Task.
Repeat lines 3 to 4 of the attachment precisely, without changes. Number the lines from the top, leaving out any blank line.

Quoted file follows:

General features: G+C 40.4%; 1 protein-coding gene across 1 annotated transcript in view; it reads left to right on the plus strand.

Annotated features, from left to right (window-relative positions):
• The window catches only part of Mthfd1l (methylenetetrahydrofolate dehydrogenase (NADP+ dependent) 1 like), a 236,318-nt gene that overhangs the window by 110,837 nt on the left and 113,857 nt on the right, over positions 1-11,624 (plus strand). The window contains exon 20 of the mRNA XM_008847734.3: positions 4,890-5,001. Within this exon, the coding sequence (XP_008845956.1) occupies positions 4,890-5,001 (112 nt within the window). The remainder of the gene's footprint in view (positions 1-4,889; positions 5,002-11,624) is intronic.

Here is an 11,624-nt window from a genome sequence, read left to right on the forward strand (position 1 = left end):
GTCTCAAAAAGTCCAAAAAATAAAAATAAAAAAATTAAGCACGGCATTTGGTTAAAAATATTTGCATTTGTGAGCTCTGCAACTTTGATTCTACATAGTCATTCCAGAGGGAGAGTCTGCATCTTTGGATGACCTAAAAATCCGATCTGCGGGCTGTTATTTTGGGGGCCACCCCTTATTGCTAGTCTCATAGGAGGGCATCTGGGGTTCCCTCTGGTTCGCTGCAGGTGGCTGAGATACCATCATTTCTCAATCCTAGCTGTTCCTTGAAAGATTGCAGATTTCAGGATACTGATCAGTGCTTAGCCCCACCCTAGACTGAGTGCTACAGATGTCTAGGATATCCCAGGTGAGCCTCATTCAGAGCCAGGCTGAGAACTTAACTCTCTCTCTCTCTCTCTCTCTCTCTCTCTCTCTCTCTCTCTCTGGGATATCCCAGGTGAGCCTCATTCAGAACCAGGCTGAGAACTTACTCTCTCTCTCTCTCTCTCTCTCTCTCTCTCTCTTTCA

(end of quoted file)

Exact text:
• The window catches only part of Mthfd1l (methylenetetrahydrofolate dehydrogenase (NADP+ dependent) 1 like), a 236,318-nt gene that overhangs the window by 110,837 nt on the left and 113,857 nt on the right, over positions 1-11,624 (plus strand). The window contains exon 20 of the mRNA XM_008847734.3: positions 4,890-5,001. Within this exon, the coding sequence (XP_008845956.1) occupies positions 4,890-5,001 (112 nt within the window). The remainder of the gene's footprint in view (positions 1-4,889; positions 5,002-11,624) is intronic.

Here is an 11,624-nt window from a genome sequence, read left to right on the forward strand (position 1 = left end):